Since school will be ending soon, let’s bid farewell with a collection of some recent “War on Fun” stories from the front lines of education:
School officials “grilled” a kindergartener for bringing his “cowboy-style cap gun” to show a friend. During the two hour interrogation, the culprit peed his pants. In addition to wet underwear, he received a 10-day suspension for “possession of a look-alike gun.”
A 6-year-old Massachusetts student caused “quite a disturbance” on the school bus with his “tiny plastic toy gun.”
Accused of “brandishing a weapon” at school, one 10-year-old in Virginia wound up fingerprinted and photographed by police, then sent before a judge twice. “How can you go from a toy gun to a criminal charge…?” asked Tina Hone, founder of the Coalition of The Silence, a pro-student advocacy group in Northern Virginia.
A Nerf gun which fired foam “bullets” was responsible for the lockdown of two high schools in the Bronx, N.Y.
Drawing “what appeared to be weapons” in a notebook lead to the arrest of one New Jersey high school student.
Another high school student was suspended for using a photo of a gun as his school-issued computer background photo.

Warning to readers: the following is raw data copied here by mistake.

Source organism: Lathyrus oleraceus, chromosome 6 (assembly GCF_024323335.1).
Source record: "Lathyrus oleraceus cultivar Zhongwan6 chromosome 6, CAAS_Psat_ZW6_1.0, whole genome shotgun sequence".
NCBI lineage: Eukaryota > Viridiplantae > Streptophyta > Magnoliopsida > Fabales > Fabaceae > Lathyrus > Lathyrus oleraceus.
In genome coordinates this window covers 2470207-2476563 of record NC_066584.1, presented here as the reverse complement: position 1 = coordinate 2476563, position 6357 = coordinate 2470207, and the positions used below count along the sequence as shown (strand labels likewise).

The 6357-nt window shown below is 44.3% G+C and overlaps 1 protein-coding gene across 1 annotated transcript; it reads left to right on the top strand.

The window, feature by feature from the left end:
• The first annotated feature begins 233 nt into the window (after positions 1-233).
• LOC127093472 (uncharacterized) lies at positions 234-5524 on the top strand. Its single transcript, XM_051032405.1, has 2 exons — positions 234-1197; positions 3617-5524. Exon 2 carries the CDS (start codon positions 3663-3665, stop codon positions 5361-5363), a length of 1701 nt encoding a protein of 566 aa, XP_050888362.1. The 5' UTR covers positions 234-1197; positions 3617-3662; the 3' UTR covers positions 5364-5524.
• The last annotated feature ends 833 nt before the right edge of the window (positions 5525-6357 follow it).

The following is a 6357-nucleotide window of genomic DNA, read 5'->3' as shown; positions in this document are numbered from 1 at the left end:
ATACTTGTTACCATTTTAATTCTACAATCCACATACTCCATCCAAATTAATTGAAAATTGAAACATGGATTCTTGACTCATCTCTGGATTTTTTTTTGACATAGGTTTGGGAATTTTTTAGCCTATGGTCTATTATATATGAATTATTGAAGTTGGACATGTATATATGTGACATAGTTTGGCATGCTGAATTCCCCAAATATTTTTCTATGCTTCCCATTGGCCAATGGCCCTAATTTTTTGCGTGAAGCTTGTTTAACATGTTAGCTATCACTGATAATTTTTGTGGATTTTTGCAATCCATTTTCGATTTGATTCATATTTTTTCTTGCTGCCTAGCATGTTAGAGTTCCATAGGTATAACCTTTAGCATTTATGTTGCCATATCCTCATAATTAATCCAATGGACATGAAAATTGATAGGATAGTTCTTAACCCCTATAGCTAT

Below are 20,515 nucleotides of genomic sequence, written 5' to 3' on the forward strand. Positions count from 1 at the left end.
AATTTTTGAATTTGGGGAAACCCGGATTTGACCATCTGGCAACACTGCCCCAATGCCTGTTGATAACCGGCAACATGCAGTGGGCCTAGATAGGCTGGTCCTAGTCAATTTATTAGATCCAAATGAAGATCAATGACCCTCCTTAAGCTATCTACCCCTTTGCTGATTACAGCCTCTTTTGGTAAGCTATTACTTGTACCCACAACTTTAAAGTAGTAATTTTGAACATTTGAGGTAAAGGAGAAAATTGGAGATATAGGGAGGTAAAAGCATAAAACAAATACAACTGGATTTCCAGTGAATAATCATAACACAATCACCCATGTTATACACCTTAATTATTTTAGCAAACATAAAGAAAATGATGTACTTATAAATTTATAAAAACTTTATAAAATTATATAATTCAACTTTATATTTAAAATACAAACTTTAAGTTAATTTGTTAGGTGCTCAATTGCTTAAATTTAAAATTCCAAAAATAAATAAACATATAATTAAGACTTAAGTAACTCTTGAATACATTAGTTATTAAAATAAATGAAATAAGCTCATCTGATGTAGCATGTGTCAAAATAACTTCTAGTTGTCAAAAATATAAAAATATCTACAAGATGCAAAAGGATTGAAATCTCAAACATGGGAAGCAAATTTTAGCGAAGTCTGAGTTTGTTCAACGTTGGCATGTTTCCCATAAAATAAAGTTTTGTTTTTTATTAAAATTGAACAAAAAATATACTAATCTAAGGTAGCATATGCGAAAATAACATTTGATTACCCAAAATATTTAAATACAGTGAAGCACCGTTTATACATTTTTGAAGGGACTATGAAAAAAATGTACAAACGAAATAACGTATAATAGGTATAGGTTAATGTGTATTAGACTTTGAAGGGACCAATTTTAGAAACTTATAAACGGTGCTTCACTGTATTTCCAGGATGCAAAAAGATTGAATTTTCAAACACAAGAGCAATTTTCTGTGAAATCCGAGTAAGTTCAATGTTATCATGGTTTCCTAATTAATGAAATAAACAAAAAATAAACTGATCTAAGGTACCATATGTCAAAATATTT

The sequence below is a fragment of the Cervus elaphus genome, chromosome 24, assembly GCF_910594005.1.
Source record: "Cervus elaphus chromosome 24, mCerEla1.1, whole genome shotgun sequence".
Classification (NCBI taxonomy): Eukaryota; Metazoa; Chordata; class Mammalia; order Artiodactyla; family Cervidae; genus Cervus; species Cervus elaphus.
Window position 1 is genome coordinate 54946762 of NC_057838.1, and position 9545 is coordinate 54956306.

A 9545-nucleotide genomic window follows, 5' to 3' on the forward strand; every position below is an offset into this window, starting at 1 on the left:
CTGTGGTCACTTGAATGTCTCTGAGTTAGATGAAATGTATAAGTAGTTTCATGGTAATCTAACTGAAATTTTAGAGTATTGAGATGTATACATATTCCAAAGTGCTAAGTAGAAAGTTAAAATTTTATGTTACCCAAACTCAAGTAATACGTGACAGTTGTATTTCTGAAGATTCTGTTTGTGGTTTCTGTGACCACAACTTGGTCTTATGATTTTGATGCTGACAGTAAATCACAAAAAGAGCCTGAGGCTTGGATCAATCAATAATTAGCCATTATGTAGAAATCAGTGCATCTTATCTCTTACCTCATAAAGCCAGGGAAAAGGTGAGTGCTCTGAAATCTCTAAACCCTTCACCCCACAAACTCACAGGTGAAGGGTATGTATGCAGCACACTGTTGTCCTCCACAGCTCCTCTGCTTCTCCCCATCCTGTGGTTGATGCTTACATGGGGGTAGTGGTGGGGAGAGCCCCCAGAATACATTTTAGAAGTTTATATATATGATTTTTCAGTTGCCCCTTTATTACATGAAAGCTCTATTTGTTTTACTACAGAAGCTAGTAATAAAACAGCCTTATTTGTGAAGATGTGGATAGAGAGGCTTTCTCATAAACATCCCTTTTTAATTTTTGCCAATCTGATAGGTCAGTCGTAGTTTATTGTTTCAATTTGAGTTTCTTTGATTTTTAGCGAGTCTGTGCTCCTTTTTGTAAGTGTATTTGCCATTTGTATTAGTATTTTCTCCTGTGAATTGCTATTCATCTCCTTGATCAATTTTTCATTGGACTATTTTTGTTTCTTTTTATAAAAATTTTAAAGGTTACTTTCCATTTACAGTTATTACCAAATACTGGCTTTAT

And the list goes on…
This last one has a happy ending. After giving “careful thought and consideration for the safety of the school community,” the South Carolina school superintendent allowed the expelled girl to return to class.
A Maryland boy also got some good news…maybe. It depends on your opinion about the pro-gun group the National Rifle Association, who gave 8-year-old Joshua Welch a lifetime membership to their organization. Josh had been suspended earlier in the school year for unintentionally biting his Pop-Tart into the shape of a gun. The NRA, seeing all the media attention the story was getting, thought it was a great idea to honor Josh (though he’s still unsure of exactly what the group is). Along with the membership came a $550 certificate, which the boy handed to his parents “and returned to playing games on a cellphone.”
Another response to the Pop Tart incident came from Maryland Senator J. B. Jennings, who introduced a bill in Congress to try to bring the public school system’s Zero Tolerance polices under control. Readers not familiar with the term “Zero Tolerance” can take a look at the explanation from BAD FOR YOU (lavishly illustrated in the comic below).
While the actual book won’t be out until November, you can see the original BAD FOR YOU map by clicking on “The Book” section above this website’s banner; the map is the first image at top left. Everything listed above has happened after the map was completed.
You can expect more Zero Tolerance roundups in the future.